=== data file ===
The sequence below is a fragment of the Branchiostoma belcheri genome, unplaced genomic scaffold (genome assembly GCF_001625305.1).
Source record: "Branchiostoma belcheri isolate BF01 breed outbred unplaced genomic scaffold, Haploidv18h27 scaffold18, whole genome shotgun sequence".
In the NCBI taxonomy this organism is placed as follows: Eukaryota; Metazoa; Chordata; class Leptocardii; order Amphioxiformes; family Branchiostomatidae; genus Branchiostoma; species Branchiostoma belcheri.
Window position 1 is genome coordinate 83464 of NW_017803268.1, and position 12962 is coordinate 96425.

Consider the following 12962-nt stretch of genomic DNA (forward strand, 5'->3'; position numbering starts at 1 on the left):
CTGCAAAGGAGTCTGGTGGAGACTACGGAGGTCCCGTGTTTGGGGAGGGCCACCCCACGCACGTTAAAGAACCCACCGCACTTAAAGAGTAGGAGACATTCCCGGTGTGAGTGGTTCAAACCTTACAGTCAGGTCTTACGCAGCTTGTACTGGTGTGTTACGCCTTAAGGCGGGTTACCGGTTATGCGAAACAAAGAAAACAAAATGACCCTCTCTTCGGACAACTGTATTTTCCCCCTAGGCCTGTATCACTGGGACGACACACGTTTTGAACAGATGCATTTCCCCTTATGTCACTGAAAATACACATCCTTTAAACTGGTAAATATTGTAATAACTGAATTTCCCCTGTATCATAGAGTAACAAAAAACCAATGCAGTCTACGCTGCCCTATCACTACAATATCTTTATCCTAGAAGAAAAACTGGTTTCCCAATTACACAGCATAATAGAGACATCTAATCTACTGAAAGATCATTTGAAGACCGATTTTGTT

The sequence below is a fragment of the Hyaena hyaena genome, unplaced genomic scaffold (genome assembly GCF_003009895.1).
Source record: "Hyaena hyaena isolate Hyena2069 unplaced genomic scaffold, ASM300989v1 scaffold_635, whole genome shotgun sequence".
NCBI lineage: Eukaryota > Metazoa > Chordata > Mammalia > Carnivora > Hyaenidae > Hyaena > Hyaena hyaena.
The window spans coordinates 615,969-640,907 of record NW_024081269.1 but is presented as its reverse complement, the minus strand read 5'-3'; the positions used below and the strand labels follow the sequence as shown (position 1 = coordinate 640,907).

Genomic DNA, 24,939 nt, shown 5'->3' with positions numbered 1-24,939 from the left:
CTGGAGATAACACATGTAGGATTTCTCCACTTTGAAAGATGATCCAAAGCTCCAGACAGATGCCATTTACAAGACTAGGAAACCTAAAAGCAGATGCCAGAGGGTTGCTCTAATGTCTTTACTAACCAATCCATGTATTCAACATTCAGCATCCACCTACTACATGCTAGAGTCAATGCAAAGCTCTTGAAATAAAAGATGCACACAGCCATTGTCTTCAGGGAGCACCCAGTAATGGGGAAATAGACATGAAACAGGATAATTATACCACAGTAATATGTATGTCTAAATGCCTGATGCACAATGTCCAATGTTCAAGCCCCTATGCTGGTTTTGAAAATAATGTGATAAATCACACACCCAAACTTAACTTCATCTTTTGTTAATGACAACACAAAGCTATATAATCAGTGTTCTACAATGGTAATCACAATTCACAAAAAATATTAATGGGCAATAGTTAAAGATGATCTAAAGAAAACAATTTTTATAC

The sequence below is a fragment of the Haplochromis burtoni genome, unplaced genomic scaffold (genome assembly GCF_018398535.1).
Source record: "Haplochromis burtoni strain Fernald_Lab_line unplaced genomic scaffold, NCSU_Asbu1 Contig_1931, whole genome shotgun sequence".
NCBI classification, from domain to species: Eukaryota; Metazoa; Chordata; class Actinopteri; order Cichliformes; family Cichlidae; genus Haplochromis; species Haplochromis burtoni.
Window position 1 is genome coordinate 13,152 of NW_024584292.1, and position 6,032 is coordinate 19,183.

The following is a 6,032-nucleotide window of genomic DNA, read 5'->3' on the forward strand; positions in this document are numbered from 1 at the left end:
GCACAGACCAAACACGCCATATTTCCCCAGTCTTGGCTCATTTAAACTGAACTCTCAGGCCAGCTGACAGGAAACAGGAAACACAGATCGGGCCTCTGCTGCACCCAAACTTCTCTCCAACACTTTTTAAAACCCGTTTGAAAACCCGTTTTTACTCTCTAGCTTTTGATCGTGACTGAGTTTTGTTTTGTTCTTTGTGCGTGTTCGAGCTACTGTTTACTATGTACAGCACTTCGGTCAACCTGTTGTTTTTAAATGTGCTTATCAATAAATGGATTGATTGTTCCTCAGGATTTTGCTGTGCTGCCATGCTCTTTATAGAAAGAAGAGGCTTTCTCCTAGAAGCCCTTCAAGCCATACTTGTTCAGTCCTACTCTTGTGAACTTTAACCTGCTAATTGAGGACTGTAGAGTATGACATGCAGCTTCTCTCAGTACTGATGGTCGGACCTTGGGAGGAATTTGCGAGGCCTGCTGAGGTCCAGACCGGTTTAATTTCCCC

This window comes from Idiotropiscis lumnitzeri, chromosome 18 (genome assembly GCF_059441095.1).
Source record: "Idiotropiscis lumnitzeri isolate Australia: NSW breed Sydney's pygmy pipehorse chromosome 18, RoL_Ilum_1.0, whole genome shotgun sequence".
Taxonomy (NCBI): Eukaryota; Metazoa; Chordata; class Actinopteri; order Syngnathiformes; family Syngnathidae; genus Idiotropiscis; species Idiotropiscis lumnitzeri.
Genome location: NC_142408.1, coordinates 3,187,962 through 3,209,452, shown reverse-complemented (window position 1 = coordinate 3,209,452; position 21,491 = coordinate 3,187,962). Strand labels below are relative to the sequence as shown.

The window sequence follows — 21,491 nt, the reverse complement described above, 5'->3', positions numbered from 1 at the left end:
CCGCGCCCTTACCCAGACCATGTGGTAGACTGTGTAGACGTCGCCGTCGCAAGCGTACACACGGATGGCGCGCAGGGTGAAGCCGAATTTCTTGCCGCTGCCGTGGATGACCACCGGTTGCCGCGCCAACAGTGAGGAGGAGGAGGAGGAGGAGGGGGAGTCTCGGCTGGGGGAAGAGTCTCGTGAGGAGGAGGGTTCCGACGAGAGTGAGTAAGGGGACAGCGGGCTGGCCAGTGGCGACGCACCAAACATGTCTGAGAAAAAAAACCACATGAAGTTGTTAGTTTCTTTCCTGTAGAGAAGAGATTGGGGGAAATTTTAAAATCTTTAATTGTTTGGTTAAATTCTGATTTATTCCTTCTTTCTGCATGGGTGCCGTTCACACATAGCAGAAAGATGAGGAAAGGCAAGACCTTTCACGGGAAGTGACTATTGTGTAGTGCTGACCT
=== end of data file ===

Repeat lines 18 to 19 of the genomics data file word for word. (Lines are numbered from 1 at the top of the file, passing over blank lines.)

GCACAGACCAAACACGCCATATTTCCCCAGTCTTGGCTCATTTAAACTGAACTCTCAGGCCAGCTGACAGGAAACAGGAAACACAGATCGGGCCTCTGCTGCACCCAAACTTCTCTCCAACACTTTTTAAAACCCGTTTGAAAACCCGTTTTTACTCTCTAGCTTTTGATCGTGACTGAGTTTTGTTTTGTTCTTTGTGCGTGTTCGAGCTACTGTTTACTATGTACAGCACTTCGGTCAACCTGTTGTTTTTAAATGTGCTTATCAATAAATGGATTGATTGTTCCTCAGGATTTTGCTGTGCTGCCATGCTCTTTATAGAAAGAAGAGGCTTTCTCCTAGAAGCCCTTCAAGCCATACTTGTTCAGTCCTACTCTTGTGAACTTTAACCTGCTAATTGAGGACTGTAGAGTATGACATGCAGCTTCTCTCAGTACTGATGGTCGGACCTTGGGAGGAATTTGCGAGGCCTGCTGAGGTCCAGACCGGTTTAATTTCCCC

This window comes from Idiotropiscis lumnitzeri, chromosome 18 (genome assembly GCF_059441095.1).